SNAP in trouble in the Farm Bill
By ERIC MOUNT
Don’t just kick the tires. Look under the hood. This year’s Farm Bill (the Agriculture and Nutrition Act of 2018) may look attractive at first glance, but closer scrutiny reveals that it would eliminate food assistance for 2 million vulnerable Americans.
SNAP (the Supplemental Nutrition Assistance Program), our most important anti-hunger program, will lose $23 billion over the next ten years if this legislation in its present form passes. That is why faith-based organizations like Bread for the World and Faith in Public Life are up in arms.
This bill, HR 2, has now cleared the House Agriculture Committee with a 26-24 vote along party lines, and it is expected to reach the House floor this month. The fact that it maintains and improves international food aid is a big plus; its big minus is what it would mean for SNAP — first, cuts in benefits and eligibility and second, even stricter work requirements.
On the benefits and eligibility front, severe changes in this bill would hit several categories of the American public especially hard — older adults (due to an average of five months longer unemployed for job seekers over 55 than for younger ones), single mothers whose children are over six years old, certain low-income military families, people in rural communities and the working poor. It limits the ability of states to waive eligibility requirements for young people who are aging out of foster care and for regions with unusually high unemployment rates.
It also worsens the threat of the “benefit cliff.” To be eligible now, net monthly income (after deduction for high housing costs and child care) must be less than or equal to the poverty line ($1,702 a month or $20,400 a year for a three person family). Strikers, college students, certain legal immigrants, and all undocumented residents are not eligible regardless of how little income they have. Under the new bill, low income families could immediately lose the benefit with even a slight increase in income. Unemployed SNAP applicants would have 30 days to find a job or enter a work training program or be dropped from the program. An unhelpful bureaucracy with insufficient funding would be needed in every state.
The second concern is the bill’s needless expansion of an already tight work requirement and addition of harsh new penalties for those falling short of the work requirement. Under current regulations, able-bodied adults ages 18-50 who do not have children and are not pregnant can only get SNAP benefits for three months in a three-year period. To get benefits for more than three months, they must be working at least 20 hours a week or be attending education or workfare training for at least 20 hours a week or be doing volunteer service for at least 20 hours a week.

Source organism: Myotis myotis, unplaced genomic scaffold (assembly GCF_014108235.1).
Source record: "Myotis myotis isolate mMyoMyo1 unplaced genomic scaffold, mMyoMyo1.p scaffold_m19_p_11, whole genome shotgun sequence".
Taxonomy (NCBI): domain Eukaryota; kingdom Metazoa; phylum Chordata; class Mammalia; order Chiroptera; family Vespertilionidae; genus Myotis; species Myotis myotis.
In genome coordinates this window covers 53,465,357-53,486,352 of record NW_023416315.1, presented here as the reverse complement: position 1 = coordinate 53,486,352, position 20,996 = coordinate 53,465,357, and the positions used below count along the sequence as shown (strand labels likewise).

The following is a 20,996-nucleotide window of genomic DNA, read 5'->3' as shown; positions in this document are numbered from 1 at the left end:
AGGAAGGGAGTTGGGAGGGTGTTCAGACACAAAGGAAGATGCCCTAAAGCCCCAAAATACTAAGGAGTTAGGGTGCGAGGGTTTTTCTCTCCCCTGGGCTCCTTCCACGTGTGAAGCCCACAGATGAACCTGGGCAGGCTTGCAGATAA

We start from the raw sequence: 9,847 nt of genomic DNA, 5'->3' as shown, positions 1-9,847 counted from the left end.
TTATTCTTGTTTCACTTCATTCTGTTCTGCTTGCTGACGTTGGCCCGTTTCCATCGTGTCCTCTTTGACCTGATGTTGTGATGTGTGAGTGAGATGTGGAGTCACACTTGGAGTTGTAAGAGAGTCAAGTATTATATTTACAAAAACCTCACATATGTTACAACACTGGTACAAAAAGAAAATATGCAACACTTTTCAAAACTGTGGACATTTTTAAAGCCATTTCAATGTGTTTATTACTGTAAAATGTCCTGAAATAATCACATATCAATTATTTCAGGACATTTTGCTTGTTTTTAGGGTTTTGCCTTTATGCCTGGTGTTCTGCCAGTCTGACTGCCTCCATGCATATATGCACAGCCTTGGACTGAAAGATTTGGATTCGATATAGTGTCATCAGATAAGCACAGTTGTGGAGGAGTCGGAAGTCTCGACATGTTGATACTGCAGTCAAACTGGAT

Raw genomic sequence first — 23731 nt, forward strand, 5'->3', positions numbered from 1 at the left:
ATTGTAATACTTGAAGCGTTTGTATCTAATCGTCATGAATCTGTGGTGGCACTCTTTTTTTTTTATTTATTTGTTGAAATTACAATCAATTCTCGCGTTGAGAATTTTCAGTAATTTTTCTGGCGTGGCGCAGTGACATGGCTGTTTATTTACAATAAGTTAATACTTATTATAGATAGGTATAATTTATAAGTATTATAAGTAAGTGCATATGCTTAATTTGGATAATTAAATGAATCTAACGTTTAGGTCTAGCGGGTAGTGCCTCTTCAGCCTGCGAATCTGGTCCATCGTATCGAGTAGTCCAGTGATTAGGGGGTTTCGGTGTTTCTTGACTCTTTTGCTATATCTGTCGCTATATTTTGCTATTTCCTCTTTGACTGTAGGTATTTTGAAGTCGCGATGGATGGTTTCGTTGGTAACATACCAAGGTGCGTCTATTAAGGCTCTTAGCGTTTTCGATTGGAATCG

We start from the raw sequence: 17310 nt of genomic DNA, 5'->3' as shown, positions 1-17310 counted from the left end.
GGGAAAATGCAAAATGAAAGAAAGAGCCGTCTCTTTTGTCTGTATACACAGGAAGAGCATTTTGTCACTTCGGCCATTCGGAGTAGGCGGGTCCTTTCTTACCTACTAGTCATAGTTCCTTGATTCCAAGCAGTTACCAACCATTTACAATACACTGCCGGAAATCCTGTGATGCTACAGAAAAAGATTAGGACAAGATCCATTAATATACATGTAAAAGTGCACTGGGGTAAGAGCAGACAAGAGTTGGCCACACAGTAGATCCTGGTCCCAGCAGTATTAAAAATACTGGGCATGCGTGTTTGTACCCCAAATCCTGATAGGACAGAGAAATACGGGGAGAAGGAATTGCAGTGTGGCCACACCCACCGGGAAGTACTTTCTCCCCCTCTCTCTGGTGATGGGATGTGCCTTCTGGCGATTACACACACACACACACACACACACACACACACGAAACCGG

It seems obvious that the program already encourages work. And David Beckham, president of the non-partisan Christian anti-hunger advocacy organization, agrees that work is “a cornerstone of our society” and that adults who can work should. However, he disagrees with the expansion of the work requirement to individuals with school-age children and all people ages 18 to 59 (instead of 50). The bill would add to those required to attend job readiness programs, but the lack of additional funding for this purpose would not support the expensive training and tracking programs needed to actually get people into jobs.
Beckham adds that “today’s evidence” does not demonstrate that strict work requirements on assistance programs, such as SNAP, effectively reduce poverty. The record shows that in 2015, for example, 4.6 million people were lifted out of poverty by this program in its present form. For a typical month in 2017, SNAP helped more than 40 million people afford a nutritionally adequate diet.
What recipients get on average is $126 a month; $4.20 a day; $1.40 per meal. And the economy is boosted because 97 percent of the benefits are redeemed by the end of the month of issue. In 2017, the government spent $70 billion on SNAP and other food assistance; 93 percent went for benefits. Just 6.5 percent went for state administrative costs; employment, tracking, and nutrition education; and counter-fraud programs. That is big bang for the buck.
Why then make the cuts proposed in the current Farm Bill? In the first place, President Trump says that we cannot afford what the program currently costs. If we indeed cannot afford it, a claim that hosts of experts deny, could it be because of the unnecessarily high-percentage tax-cut for the wealthiest of our citizens?
A second argument for the SNAP cuts comes from those who are preoccupied with the possibility that somewhere, some able-bodied someone who could work but does not is getting a free $4.20 a day for food. Have you heard any grocery cart luxury goods stories lately? Forcing those people to work supposedly does them the favor of making them healthier in the long run and liberating them from bondage to the dole.
A third argument is that the church can and should pick up the slack if the government assistance is reduced. Has Bread for the World got news for them! The country’s religious organizations would have to add $714,000 to their annual budgets each year for the next decade to make up for the cuts proposed in President Trump’s 2018 budget. The Center on Budget and Policy Priorities estimates that more than half the proposed cuts ($2.5 trillion over ten years) come from programs that help low-and moderate-income people.
If you aren’t convinced by any of these arguments, maybe it is time to contact your congressional representatives and ask them to vote no on HR 2 in its current form.